In that piece, I also used the results of an important study by two Bank of England economists that quantifies the impact of desired saving, desired investment and other factors on the secular decline in world real interest rates. This isn’t easy, because desired saving and investment cannot be directly observed and the estimates are therefore highly uncertain. In a nutshell, the authors estimate that of the 450 basis point (bp) decline in world real interest rates since the 1980s, about 100 basis points was due to lower potential growth, some 300 basis points was due to changes in desired saving and investment and only the remaining 50 basis points remains unexplained. Figure 1 offers a bit more detail on the relative importance of the factors explaining the secular decline in interest rates.
So how would Trumponomics, defined as a combination of lower personal and corporate tax rates, higher infrastructure spending, curbs on immigration and more protectionist trade policies, affect these secular drivers of low interest rates? In all of this, keep in mind that the sources of the savings glut are global and that the U.S. accounts for only 25% of world GDP.
Policies that could nudge rates lower
Quite a few aspects of President-elect Trump’s potential policies might actually work toward lowering the natural, or equilibrium, interest rate rather than increasing it.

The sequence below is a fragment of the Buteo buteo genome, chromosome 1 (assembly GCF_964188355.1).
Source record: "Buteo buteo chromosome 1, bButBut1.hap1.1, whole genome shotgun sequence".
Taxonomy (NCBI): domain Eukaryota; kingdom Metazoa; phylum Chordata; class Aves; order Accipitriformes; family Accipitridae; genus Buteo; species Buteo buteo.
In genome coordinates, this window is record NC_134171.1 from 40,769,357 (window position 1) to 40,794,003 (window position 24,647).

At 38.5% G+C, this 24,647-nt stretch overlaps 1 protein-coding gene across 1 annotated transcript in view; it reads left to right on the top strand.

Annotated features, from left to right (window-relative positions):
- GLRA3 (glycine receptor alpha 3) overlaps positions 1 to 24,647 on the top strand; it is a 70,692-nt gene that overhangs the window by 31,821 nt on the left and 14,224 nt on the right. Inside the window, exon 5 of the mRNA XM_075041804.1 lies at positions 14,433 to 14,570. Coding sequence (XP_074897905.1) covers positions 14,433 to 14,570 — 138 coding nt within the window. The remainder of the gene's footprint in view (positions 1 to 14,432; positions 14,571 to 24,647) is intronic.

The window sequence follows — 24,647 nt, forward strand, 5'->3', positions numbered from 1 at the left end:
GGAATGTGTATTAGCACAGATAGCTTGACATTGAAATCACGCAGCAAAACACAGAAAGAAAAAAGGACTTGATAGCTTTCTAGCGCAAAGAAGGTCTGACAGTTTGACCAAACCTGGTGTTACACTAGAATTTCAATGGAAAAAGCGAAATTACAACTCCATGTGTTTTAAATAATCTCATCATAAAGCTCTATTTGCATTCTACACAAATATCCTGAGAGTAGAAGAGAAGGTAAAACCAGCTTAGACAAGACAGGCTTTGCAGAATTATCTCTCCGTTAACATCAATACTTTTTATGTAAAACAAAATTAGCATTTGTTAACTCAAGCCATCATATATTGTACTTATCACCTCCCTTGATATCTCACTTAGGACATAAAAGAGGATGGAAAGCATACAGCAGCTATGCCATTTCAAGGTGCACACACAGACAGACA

What’s known of Trump’s plans to lower personal and corporate tax rates, abolish the estate tax and roll back some of the regulations in financials and energy would tend to increase income and wealth inequality further. The wealthy can and do save more than the needy, so this would add to rather than subtract from the savings glut.
Curbing immigration and sending back undocumented workers would tend to reduce U.S. labor force growth and thus potential output growth further. Of course, those sent back or not able to immigrate into the U.S. might then be employed outside the U.S., adding to global potential output growth. However, with productivity levels in most home countries of actual or potential U.S. immigrants lower than U.S. levels, this implies a net loss to global potential growth.